I'd like to know how a computer can determine the beginning and end of certain file components (attributes, headers, frame/packet/segment headers etc.) when these components can be omitted or added in optionally, on top of being of variable length, and how it can even recognise files and protocol packets within an ocean of 1s and 0s at all.
Part of this questions stems from a theoretical about how you'd go about reading binary data from a storage medium that has been physically broken into multiple pieces. If, say, there was a text file stored within a broken piece, and if a computer could physically read the binary data successfully, could it find the start+end of this text file then read its contents?
I read over the answers provided in this question and this question, which (from my understanding) explains that data is stored in "blocks"/"sectors"/"clusters" of a minimum size based on the file system, and that the OS needs to know the sector associated with the data it needs (to pull up a file, load a program etc.), and the storage medium controller needs to know where this sector is physically loaded in order to read it and send it up the protocol stack. If there was only one file in each "sector" this would make sense, the OS would just read the sector from start to finish to read the file, and the remaining space left in the sector would be wasted space (all 0s) - the intuitive sense breaks down for me if there are multiple files per sector, though.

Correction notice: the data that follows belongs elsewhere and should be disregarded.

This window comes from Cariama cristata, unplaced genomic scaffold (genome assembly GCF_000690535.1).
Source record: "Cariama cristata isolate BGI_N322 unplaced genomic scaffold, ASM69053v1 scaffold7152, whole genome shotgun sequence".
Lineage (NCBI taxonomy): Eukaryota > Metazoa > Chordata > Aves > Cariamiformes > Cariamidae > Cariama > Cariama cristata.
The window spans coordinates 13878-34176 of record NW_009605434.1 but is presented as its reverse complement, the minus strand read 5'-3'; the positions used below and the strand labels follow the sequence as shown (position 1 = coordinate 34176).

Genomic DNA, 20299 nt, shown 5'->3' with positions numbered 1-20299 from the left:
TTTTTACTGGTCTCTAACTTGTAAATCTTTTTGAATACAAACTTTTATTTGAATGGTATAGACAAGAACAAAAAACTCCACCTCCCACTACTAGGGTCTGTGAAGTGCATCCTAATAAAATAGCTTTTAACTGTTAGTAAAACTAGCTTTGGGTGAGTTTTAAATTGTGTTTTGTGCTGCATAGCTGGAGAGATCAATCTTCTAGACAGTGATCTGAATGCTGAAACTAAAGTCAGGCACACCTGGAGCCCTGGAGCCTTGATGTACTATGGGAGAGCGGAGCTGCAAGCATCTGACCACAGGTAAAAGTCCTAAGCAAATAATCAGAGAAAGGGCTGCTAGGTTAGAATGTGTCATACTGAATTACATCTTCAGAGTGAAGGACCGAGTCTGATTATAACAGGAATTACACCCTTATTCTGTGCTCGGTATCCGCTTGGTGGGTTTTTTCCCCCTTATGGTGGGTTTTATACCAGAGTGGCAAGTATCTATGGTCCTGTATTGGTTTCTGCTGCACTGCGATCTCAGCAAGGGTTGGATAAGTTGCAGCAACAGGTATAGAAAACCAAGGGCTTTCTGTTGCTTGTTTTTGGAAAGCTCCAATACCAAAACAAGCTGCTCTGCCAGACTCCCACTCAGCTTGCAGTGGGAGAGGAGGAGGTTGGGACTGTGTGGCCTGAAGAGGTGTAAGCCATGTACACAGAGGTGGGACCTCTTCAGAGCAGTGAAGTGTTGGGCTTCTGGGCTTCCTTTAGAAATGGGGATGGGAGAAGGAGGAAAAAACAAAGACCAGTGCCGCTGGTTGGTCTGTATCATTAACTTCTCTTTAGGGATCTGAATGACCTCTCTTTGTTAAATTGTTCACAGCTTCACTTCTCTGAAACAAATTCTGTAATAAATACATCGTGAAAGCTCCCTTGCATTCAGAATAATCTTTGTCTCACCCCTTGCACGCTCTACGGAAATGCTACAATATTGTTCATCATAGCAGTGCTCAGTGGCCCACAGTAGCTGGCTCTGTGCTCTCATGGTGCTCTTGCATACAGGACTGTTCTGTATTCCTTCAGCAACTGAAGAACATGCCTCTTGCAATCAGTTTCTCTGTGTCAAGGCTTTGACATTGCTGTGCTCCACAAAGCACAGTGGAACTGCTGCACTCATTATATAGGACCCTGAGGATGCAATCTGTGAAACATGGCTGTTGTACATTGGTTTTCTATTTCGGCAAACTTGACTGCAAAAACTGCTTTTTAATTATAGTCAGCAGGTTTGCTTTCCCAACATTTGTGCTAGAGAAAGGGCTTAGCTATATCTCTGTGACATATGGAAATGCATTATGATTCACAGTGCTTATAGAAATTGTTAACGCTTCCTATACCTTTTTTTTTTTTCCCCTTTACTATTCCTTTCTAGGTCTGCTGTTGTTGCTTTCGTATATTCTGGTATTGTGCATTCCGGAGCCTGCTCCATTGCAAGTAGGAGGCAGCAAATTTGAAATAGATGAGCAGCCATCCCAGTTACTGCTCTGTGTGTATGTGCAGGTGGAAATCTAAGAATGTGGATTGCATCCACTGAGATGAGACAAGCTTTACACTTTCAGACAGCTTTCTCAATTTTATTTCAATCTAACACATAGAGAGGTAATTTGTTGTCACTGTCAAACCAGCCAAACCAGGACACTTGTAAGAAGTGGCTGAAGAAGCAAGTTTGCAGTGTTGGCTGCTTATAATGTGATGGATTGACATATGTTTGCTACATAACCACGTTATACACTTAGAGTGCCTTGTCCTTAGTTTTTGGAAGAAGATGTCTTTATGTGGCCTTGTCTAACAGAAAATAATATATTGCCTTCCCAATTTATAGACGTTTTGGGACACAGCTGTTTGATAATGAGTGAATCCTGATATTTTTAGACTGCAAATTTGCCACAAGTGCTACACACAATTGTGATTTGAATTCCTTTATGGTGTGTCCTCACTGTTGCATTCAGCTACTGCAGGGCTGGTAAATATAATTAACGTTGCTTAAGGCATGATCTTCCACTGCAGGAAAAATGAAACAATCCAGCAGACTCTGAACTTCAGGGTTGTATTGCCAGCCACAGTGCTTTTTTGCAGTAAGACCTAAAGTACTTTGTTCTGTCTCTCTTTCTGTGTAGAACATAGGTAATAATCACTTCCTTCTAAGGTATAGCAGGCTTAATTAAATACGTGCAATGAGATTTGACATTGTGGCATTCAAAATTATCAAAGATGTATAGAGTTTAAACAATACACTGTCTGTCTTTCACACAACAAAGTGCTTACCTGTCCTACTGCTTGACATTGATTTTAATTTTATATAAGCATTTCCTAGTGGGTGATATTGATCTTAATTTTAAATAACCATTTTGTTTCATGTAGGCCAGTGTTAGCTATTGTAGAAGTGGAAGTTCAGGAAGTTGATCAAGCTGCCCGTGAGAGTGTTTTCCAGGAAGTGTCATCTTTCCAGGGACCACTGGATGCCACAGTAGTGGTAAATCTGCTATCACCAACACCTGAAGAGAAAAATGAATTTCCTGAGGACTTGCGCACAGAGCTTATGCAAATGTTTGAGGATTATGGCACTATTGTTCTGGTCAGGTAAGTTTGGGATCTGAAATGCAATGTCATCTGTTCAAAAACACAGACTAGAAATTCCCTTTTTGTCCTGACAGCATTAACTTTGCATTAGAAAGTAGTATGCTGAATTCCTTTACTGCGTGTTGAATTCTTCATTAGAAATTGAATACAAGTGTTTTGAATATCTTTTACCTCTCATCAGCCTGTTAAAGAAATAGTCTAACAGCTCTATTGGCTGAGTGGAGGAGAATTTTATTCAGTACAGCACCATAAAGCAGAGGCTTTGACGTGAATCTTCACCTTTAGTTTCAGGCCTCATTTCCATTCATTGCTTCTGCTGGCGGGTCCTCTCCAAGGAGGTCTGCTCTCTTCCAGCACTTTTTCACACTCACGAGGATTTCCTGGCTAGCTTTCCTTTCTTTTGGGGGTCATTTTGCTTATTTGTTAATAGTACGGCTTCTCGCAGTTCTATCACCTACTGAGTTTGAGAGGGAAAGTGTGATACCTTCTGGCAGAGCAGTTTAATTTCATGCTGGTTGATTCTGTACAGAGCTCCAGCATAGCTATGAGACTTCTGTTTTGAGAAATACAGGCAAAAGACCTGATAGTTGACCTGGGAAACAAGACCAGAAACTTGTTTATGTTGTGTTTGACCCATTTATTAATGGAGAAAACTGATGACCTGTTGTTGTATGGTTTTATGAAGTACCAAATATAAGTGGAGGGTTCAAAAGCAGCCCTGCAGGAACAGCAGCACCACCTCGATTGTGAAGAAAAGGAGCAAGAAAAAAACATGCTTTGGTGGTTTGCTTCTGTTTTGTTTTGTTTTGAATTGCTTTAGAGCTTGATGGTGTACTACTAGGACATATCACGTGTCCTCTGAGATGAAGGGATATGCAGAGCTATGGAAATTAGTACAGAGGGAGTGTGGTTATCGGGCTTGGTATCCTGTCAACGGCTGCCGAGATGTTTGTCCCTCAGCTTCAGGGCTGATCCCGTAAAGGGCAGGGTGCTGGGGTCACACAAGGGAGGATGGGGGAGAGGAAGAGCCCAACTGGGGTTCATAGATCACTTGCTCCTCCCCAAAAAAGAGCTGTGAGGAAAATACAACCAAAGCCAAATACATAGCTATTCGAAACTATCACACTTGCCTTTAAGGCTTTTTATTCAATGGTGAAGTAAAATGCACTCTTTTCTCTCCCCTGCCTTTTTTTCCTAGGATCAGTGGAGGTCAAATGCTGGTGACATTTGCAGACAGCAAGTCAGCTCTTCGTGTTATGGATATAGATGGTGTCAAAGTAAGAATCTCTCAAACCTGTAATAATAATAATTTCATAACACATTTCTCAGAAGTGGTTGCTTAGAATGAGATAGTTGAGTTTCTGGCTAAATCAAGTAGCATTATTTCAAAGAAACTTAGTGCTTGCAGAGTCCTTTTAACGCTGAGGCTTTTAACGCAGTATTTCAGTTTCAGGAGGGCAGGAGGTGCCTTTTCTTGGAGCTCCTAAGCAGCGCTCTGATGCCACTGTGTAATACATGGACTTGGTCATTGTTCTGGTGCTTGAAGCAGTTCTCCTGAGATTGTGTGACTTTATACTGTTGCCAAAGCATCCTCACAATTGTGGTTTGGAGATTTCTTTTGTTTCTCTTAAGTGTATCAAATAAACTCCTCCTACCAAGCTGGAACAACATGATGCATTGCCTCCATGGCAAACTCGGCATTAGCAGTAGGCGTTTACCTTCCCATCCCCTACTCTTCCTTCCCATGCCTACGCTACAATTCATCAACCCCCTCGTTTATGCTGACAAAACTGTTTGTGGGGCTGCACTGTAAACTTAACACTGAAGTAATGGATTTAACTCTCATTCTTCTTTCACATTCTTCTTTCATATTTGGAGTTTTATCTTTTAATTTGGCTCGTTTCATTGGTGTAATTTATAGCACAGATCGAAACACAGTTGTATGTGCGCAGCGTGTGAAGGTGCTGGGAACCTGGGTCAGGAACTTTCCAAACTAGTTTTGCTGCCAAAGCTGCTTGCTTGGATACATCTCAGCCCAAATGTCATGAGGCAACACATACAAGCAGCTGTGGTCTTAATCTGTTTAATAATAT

The other part of this question stems from the fact that an Ethernet frames (and other protocols, for that matter, I just have a background in Network Engineering, hence why I chose Ethernet for this question) can have varying header lengths - between 14 bytes at base, 18 if a single 802.1Q tag is used, and up to 22 bytes if 802.1ad tagging is used. Including or omitting certain optional headers actually changes the amount of bits a computer has to read when receiving the Ethernet frame (it changes the length of the frame header) - how would a computer know when to begin reading the Payload after the Source MAC address ends, if the 802.1Q tag between these two fields is optional AND of variable length?
If this question should be asked as two separate questions, and/or in different Stack Exchange Sites, please let me know.